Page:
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Lipid Metabolism In Helminth Parasites—V. Absorption Of Fatty Acids And Monoglycerides From Micellar Solution By Hymenolepis Diminuta (cestoda)

H. H. Bailey, D. Fairbairn
Published 1968 · Biology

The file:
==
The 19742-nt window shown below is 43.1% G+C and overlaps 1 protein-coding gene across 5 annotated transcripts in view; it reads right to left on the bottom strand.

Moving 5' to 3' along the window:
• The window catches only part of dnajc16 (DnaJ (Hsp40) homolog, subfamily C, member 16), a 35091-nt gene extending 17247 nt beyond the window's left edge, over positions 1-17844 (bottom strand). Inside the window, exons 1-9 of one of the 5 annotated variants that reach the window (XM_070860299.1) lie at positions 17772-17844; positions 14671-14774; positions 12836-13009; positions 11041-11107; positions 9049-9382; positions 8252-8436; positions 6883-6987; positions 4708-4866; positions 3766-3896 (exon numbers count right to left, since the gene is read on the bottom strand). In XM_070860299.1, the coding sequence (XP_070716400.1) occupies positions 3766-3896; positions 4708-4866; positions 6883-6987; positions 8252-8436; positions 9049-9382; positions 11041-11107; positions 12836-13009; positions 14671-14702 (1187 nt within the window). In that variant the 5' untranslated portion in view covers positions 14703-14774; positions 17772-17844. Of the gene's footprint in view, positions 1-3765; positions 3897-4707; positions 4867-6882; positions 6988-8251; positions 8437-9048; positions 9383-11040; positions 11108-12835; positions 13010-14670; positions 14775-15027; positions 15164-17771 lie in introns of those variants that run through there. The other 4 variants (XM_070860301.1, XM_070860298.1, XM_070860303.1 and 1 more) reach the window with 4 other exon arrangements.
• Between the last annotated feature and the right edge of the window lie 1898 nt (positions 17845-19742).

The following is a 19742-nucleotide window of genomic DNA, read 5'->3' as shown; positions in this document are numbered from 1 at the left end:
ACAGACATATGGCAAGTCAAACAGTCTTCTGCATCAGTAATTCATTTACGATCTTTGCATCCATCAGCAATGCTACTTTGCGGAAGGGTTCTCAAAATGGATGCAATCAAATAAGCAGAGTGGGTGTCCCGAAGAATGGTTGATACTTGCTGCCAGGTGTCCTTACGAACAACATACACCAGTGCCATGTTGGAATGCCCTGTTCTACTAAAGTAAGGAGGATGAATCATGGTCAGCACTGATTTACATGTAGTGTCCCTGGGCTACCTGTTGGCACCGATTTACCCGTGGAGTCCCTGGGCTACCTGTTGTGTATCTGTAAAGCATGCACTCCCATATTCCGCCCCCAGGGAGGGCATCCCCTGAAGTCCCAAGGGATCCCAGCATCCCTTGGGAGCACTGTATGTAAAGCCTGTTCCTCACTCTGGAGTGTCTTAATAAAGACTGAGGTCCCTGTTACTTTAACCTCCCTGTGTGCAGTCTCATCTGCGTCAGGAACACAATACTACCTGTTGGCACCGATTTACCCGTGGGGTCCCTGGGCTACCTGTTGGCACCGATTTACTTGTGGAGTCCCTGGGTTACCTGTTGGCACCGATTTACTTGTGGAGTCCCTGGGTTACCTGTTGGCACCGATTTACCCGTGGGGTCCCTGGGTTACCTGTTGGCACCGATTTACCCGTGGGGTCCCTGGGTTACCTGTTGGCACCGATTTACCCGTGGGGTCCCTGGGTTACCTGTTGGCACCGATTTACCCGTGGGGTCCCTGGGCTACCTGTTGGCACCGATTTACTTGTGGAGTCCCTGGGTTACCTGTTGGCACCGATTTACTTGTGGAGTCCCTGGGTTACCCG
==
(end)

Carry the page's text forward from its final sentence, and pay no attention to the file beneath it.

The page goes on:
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Abstract 1. 1. Hymenolepis diminuta readily absorbed oleic acid, linoleic acid and 1-monoolein through its integument when these were dissolved in sodium taurocholate micelles. 1-monostearin, which is only sparingly soluble in micelles, was not as readily absorbed. Sonicates or emulsions of these compounds, or of triglycerides, were absorbed very poorly at physiological pH. 2. 2. Monoglycerides were almost completely hydrolyzed following absorption. The concentration of lipase in isolated H. diminuta integument was sufficiently high to account for this hydrolysis. 3. 3. Glycerol and fatty acid label from absorbed and hydrolyzed monoolein was rapidly incorporated into H. diminuta neutral glycerides and less rapidly into polar lipids. Excretion of free fatty acids from the tapeworm occurred at the same time. Fatty acid label from absorbed and hydrolyzed monostearin was not readily incorporated into the tissue glycerides. 4. 4. The results support a previously stated hypothesis in that they illustrate the advanced degree to which H. diminuta has adapted to life in the rat small intestine by becoming almost wholly dependent upon an exogenous supply of fatty acids. They also suggest that the high content of unsaturated acids in the tapeworm tissues is directly related to the relatively high solubility of such acids or monoglycerides in bile sale micelles, to their relatively high rate of absorption and to the ease with which they are acylated by H. diminuta enzymes.
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